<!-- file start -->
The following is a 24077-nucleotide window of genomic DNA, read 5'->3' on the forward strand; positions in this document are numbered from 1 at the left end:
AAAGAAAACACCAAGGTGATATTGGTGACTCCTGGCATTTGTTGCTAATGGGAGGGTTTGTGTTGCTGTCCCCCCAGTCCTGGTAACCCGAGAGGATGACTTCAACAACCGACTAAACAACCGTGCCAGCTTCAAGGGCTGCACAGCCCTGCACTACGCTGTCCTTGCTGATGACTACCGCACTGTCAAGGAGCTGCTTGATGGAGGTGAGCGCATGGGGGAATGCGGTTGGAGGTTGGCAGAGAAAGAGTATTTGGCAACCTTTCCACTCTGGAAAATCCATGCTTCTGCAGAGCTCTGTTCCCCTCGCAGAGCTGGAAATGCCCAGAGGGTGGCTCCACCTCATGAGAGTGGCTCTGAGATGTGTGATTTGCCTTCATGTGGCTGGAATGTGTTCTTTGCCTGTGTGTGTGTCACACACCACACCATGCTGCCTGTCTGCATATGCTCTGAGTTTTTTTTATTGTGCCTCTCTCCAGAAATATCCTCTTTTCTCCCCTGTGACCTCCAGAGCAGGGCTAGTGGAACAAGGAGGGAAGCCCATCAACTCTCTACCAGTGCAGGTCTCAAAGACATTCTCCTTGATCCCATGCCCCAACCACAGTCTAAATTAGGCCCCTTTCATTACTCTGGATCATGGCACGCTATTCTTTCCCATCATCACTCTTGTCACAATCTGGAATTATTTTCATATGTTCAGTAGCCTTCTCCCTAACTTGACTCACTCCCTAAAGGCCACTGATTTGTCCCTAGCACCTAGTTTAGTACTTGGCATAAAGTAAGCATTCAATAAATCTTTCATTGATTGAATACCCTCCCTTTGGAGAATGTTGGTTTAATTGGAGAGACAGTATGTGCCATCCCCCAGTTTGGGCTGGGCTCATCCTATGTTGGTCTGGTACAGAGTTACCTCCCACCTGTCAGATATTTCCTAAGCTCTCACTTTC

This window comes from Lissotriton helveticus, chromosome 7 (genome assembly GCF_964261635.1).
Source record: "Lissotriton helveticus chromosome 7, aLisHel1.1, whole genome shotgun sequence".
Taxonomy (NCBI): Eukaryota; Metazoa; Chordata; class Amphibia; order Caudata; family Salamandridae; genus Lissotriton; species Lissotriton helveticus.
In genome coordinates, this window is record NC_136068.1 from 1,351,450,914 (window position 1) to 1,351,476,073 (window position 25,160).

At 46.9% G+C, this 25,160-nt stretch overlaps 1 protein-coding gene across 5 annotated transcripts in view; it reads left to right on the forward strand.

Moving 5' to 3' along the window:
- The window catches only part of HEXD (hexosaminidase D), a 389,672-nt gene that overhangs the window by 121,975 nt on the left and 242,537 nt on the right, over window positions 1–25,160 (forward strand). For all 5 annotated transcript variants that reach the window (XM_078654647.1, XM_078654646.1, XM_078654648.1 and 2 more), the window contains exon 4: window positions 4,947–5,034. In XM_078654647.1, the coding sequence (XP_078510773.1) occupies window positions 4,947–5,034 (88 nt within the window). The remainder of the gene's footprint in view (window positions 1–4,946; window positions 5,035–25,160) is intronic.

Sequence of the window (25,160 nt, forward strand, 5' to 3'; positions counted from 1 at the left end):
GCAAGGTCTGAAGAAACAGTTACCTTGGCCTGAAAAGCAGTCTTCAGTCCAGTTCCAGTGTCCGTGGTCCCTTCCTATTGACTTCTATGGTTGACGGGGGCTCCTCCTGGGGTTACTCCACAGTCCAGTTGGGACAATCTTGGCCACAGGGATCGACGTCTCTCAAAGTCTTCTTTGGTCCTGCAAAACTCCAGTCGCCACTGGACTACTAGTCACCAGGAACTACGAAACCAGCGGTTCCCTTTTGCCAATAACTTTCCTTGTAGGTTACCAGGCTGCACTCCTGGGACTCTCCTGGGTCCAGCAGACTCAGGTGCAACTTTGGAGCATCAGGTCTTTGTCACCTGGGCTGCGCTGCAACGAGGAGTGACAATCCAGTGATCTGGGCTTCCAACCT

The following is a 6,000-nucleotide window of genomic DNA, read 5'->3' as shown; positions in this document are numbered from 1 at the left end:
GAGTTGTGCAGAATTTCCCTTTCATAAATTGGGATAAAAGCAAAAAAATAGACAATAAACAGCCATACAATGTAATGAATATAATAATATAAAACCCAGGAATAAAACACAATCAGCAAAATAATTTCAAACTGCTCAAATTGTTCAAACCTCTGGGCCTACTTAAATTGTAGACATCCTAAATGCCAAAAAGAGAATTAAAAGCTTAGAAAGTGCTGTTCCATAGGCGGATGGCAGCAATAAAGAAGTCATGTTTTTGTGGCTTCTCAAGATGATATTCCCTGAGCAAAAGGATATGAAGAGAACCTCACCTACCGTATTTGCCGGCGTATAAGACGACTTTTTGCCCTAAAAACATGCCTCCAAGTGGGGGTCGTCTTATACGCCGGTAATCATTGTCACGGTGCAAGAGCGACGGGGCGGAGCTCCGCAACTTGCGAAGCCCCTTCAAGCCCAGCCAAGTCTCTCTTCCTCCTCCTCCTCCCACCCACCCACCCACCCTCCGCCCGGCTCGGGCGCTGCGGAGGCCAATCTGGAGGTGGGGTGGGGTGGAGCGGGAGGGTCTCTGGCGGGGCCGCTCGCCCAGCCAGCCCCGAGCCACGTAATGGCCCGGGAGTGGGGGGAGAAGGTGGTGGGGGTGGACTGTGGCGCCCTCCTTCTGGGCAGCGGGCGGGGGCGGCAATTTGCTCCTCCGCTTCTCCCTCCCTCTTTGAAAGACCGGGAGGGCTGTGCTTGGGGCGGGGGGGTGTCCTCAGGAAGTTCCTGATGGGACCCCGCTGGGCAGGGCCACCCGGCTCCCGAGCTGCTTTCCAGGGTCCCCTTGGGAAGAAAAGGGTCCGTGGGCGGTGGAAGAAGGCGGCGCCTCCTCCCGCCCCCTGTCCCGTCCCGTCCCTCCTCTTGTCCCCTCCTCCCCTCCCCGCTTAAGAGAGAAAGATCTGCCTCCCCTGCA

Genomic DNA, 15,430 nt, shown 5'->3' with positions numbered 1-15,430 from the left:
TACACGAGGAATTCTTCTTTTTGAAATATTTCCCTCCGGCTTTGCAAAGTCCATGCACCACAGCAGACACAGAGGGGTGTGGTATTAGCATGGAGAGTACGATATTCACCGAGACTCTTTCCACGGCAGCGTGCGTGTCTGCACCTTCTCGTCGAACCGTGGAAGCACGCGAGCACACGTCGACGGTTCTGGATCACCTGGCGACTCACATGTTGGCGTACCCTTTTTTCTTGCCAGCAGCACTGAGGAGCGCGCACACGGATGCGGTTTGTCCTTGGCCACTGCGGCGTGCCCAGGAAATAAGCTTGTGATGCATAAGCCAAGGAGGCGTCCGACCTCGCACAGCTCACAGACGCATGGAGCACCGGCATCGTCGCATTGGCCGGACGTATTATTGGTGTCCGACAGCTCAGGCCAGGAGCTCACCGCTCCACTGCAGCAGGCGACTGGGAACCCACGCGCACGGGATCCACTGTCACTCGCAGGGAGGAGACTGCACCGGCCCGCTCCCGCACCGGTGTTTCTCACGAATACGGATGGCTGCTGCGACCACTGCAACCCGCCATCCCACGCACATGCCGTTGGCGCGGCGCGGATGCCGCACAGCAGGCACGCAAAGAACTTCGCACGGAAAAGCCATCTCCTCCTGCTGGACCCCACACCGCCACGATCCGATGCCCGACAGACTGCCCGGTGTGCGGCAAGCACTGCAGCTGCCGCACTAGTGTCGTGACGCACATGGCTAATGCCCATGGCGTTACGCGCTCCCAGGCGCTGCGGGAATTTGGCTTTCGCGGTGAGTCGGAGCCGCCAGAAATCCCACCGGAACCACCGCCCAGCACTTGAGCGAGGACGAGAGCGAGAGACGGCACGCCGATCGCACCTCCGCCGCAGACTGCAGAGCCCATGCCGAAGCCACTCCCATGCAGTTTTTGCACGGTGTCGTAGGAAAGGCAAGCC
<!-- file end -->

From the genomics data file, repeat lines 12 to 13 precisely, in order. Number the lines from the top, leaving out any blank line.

The following is a 6,000-nucleotide window of genomic DNA, read 5'->3' as shown; positions in this document are numbered from 1 at the left end:
GAGTTGTGCAGAATTTCCCTTTCATAAATTGGGATAAAAGCAAAAAAATAGACAATAAACAGCCATACAATGTAATGAATATAATAATATAAAACCCAGGAATAAAACACAATCAGCAAAATAATTTCAAACTGCTCAAATTGTTCAAACCTCTGGGCCTACTTAAATTGTAGACATCCTAAATGCCAAAAAGAGAATTAAAAGCTTAGAAAGTGCTGTTCCATAGGCGGATGGCAGCAATAAAGAAGTCATGTTTTTGTGGCTTCTCAAGATGATATTCCCTGAGCAAAAGGATATGAAGAGAACCTCACCTACCGTATTTGCCGGCGTATAAGACGACTTTTTGCCCTAAAAACATGCCTCCAAGTGGGGGTCGTCTTATACGCCGGTAATCATTGTCACGGTGCAAGAGCGACGGGGCGGAGCTCCGCAACTTGCGAAGCCCCTTCAAGCCCAGCCAAGTCTCTCTTCCTCCTCCTCCTCCCACCCACCCACCCACCCTCCGCCCGGCTCGGGCGCTGCGGAGGCCAATCTGGAGGTGGGGTGGGGTGGAGCGGGAGGGTCTCTGGCGGGGCCGCTCGCCCAGCCAGCCCCGAGCCACGTAATGGCCCGGGAGTGGGGGGAGAAGGTGGTGGGGGTGGACTGTGGCGCCCTCCTTCTGGGCAGCGGGCGGGGGCGGCAATTTGCTCCTCCGCTTCTCCCTCCCTCTTTGAAAGACCGGGAGGGCTGTGCTTGGGGCGGGGGGGTGTCCTCAGGAAGTTCCTGATGGGACCCCGCTGGGCAGGGCCACCCGGCTCCCGAGCTGCTTTCCAGGGTCCCCTTGGGAAGAAAAGGGTCCGTGGGCGGTGGAAGAAGGCGGCGCCTCCTCCCGCCCCCTGTCCCGTCCCGTCCCTCCTCTTGTCCCCTCCTCCCCTCCCCGCTTAAGAGAGAAAGATCTGCCTCCCCTGCA